Many of Britain’s largest companies are struggling to define their purpose, according to the FRC.
In its first assessment of the updated UK Corporate Governance Code brought in in 2018, the regulator found that some of its sampled FTSE 100 companies were often conflating mission and vision with purpose. A company’s vision usually relies on its purpose to provide reasons behind its goals.
The FRC report examined the annual reports of a sample of 82 FTSE companies, and found too many organisations had substituted what appeared to be a slogan or marketing line for their purpose, or restricted it to achieving shareholder returns and profit.
This approach was deemed unacceptable for the 2018 Code.
FTSE 100 companies were chosen as they have traditionally been early Code adopters, according to the FRC. In regard to the early adoption of the 2018 Code, the report found around half of the sampled FTSE 100 companies provided purpose statements.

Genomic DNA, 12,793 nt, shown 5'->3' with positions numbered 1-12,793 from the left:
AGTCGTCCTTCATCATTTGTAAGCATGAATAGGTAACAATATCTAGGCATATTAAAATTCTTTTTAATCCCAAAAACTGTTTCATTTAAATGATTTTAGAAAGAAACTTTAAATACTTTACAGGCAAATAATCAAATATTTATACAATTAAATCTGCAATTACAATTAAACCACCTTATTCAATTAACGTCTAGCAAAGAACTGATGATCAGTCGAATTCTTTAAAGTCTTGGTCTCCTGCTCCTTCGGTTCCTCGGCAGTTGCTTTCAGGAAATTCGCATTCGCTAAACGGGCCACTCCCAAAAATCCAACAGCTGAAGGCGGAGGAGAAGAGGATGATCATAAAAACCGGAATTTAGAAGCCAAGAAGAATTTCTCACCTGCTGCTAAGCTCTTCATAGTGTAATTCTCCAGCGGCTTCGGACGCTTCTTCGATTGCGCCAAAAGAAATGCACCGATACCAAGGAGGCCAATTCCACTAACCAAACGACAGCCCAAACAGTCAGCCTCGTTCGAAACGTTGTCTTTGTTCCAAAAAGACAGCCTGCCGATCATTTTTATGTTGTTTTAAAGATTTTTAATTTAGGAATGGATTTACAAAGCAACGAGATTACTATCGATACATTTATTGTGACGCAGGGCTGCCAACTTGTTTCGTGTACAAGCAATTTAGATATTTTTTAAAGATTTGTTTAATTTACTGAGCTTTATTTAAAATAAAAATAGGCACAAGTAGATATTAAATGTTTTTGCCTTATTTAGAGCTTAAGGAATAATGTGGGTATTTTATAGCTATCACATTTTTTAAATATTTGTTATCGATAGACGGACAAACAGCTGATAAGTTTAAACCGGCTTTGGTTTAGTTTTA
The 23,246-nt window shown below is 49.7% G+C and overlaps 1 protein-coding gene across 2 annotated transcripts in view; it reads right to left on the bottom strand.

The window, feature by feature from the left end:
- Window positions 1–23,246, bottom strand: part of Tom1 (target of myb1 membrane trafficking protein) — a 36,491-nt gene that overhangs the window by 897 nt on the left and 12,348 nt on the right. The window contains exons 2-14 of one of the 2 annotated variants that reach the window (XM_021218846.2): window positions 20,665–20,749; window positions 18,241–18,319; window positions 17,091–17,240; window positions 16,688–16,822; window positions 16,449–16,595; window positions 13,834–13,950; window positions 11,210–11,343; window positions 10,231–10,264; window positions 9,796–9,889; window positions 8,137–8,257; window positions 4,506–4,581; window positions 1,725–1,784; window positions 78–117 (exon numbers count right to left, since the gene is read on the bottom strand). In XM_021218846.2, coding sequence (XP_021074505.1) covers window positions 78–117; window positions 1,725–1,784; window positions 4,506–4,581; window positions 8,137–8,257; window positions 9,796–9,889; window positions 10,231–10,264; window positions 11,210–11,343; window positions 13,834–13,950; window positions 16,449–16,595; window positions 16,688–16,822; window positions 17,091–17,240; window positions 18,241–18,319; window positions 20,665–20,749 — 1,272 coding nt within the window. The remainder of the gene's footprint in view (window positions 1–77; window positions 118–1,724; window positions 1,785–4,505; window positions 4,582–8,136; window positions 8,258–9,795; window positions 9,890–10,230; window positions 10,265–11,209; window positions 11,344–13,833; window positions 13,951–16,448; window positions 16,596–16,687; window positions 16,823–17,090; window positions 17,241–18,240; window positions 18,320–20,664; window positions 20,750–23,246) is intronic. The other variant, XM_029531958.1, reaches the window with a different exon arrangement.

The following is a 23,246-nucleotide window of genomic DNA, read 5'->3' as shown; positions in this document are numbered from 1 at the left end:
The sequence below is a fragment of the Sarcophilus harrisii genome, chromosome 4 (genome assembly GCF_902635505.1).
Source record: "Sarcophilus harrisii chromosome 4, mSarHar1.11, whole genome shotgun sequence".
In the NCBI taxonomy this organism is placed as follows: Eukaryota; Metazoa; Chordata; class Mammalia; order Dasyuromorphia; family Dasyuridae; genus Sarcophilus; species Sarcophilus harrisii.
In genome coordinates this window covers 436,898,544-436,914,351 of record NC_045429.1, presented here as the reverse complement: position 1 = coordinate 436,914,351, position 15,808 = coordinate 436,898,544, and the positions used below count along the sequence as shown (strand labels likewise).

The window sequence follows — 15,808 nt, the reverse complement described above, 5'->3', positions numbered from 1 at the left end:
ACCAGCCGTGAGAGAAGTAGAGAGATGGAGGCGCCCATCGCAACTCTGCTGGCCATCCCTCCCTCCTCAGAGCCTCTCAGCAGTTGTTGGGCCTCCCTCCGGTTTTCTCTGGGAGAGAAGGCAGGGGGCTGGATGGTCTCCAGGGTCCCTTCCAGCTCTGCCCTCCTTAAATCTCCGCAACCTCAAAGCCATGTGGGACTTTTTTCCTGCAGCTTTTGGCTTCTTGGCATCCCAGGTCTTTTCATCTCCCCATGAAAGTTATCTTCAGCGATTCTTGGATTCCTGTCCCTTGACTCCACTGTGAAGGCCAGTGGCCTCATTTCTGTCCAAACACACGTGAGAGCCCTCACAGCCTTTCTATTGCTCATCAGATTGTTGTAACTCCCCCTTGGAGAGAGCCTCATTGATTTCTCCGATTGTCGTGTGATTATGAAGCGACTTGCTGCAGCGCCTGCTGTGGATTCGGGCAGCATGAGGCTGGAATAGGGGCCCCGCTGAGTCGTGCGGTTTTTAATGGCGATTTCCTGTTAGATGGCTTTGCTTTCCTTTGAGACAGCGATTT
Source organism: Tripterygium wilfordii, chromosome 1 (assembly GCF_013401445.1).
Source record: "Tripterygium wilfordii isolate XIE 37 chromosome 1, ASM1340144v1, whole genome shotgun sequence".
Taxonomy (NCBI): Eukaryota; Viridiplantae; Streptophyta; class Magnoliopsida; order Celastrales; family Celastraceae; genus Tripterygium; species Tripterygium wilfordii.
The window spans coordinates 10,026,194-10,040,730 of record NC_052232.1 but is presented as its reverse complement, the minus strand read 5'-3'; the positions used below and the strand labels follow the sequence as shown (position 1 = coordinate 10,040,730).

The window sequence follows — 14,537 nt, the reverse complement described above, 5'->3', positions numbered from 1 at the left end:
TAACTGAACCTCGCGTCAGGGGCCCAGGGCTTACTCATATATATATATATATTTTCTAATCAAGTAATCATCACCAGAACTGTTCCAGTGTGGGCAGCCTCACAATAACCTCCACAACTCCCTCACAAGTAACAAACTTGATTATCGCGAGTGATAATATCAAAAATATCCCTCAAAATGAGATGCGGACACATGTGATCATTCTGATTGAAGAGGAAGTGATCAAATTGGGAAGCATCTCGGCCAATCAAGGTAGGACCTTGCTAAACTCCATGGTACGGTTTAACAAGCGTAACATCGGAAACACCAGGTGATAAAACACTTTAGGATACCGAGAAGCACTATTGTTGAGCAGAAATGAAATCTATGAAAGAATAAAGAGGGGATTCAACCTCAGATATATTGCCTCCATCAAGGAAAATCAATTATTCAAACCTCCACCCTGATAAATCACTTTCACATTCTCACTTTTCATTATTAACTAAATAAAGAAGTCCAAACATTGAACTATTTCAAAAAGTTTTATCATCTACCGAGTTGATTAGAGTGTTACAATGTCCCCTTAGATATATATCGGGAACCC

Katie Jacobs, senior stakeholder lead at the CIPD, said this creates ample opportunity for HR to make its mark.
“The FRC research suggests many companies are still viewing corporate governance requirements around culture as a tick-box exercise. But with ever-increasing focus on people and culture issues, in the wake of numerous corporate scandals and failures, this simply isn’t good enough anymore.
“As the people and culture experts in a business HR leaders should see the revised reporting requirements as an opportunity to step up – getting more involved at board level to ensure people issues are front and centre and aligned to strategy, creating clear narratives around the value of people and encouraging more transparent reporting. The opportunity has never been greater for CHROs to add value at board level,” she added.
The report recommended a much greater focus on the activities and outcomes of implementing the principles of the 2018 Code, particularly on the board’s effectiveness and decision-making, and how this has led to sustainable benefits for shareholders and wider stakeholders.
The FRC assessed corporate governance in the UK by considering the quality of reporting against the 2016 UK Corporate Governance Code